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FAQs on the General Business Credit

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The general business credit (GBC) may help certain small businesses cut their federal income tax obligations significantly. This is an "umbrella" credit that encompasses various business-related credits, which are far more valuable than tax deductions. While deductions reduce only your taxable income, tax credits directly offset your tax liability on a dollar-for-dollar basis.

Understanding the GBC is essential for effective tax planning. Here are the answers to some common questions about the credit and how it works.

Which Businesses Are Eligible?

The GBC is available to small businesses whose stock isn't publicly traded, partnerships and sole proprietorships. To qualify, a company's average annual gross receipts for the preceding three-year period may not exceed $50 million. Gross receipts for any tax years must be reduced by returns and allowances made during that year.

If your business didn't exist for the entire three-year period, base your average annual gross receipts on the period it did exist. If your business had a tax year of fewer than 12 months, your gross receipts must be annualized. This is done by multiplying the gross receipts for the short period by 12 and dividing the result by the number of months in the short period.

Partners or S corporation shareholders generally aren't eligible for the credit. However, there's an exception if both the business and the partner or shareholder meet the gross receipts test in the tax year for which the GBC is treated as a current year credit.

What's Included in the Credit?

The GBC includes:

  • The Investment Credit,
  • The Work Opportunity Credit,
  • The Alcohol and Cellulosic Biofuel Fuels Credit,
  • The Credit for Increasing Research Activities,
  • The Low-Income Housing Credit,
  • The Disabled Access Credit,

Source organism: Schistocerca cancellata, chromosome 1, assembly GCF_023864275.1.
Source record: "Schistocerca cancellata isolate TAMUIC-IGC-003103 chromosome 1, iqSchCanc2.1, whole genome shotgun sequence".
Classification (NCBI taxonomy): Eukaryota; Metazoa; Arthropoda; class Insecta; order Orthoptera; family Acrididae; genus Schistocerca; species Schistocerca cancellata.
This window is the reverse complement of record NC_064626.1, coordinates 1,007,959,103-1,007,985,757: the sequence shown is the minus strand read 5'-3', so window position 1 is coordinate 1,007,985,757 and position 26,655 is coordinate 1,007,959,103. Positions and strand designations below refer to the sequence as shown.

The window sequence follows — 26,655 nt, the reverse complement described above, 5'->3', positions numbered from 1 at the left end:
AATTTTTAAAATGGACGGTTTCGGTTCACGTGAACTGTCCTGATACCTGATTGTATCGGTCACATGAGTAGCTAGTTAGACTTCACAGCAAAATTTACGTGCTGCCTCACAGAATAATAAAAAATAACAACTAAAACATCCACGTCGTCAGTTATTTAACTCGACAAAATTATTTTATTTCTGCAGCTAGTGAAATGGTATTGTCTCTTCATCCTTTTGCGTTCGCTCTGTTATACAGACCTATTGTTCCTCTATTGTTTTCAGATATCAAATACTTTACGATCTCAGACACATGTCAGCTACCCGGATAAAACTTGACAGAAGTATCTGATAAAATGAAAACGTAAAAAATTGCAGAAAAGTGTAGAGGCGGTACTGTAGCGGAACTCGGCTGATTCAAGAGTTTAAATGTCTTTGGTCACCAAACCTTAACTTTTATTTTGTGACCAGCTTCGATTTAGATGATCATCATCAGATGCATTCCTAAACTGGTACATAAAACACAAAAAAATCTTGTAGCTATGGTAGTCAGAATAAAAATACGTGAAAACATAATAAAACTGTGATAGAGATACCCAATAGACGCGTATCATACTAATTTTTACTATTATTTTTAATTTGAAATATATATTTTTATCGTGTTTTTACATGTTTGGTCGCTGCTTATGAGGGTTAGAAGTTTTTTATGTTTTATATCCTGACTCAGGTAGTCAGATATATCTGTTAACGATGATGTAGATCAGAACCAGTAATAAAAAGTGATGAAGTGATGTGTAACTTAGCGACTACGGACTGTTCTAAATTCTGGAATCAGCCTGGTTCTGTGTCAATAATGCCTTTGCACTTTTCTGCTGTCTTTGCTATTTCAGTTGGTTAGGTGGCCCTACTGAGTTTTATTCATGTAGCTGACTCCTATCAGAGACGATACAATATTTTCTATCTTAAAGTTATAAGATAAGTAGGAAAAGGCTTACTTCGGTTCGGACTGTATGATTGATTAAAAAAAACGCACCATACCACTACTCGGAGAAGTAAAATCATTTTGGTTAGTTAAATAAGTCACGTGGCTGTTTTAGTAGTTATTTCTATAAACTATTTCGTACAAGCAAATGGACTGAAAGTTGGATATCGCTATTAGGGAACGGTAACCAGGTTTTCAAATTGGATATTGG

• The Qualified Plug-in Electric and Electric Vehicle Credit,
  • The Renewable Electricity, Refined Coal, and Indian Coal Production Credit,
  • The Empowerment Zone Employment Credit,
  • The New Markets Credit,
  • The Credit for Small Employer Pension Plan Startup Costs,
  • The Credit for Employer-Provided Childcare Facilities and Services,
  • The Alternative Motor Vehicle Credit,
  • The Alternative Fuel Vehicle Refueling Property Credit,
  • The Carbon Dioxide Sequestration Credit,
  • The Qualified Plug-In Electric Drive Motor Vehicle Credit,
  • The Credit for Small Employer Health Insurance Premiums, and
  • The Employer Credit for Paid Family and Medical Leave.

The IRS prescribes a specific order in which these credits must be used.

Important: Some of the included credits have expiration dates. Check with your tax advisor to confirm that a credit is available for the year in which it's claimed.

How Much Is the Credit?

You must use your GBC on a "first-in, first-out basis," by offsetting the earliest-earned credits first. Thus, your credit for a tax year consists of your carryforward of business credits from prior years plus the total of your current year business credits. Your credit for the year may later be increased by the carryback of business credits from subsequent years.

The GBC is nonrefundable. That means it can reduce your tax liability only to zero. Generally unused credits can be carried back one year.

Unused credits remaining after a one-year carryback can be carried forward for 20 years. Qualified business credits that remain unused after the last tax year of the 20-year carryforward period can be taken in full as a tax deduction. You'll generally claim the deduction in the tax year following the last tax year of the carryforward period.

Important: Certain credits are subject to different carryback rules. For example, beginning with the 2023 tax year, energy-related tax credits eligible for elective payments or transfers under Internal Revenue Code Section 6417 can be carried back three years and then forward 20 years. And certain oil and gas production credits can be carried back five tax years.

The IRS limits the amount of the GBC that can be claimed in one year to 25% of the excess (if any) of net income tax over $25,000. Net income tax is the sum of your regular tax liability and the tax imposed by the alternative minimum tax (C corporations are no longer subject to the alternative minimum tax), reduced by certain other credits.

What's Involved in Claiming the Credit?

Claiming the GBC can be a complicated process. Each individual credit must be calculated first on separate forms, then carried to IRS Form 3800 (General Business Credit). 

In addition, Form 3800 is being revised to incorporate changes made by the Inflation Reduction Act and the Creating Helpful Incentives to Produce Semiconductors Act (better known as the CHIPS Act). The changes are likely to make the process more cumbersome and potentially confusing, though possibly more lucrative. 

Worth the Time

Don't let the complexity of the process cause you to miss out on the GBC. We can help your company maximize the amount of the credit you're eligible for.

©  2024

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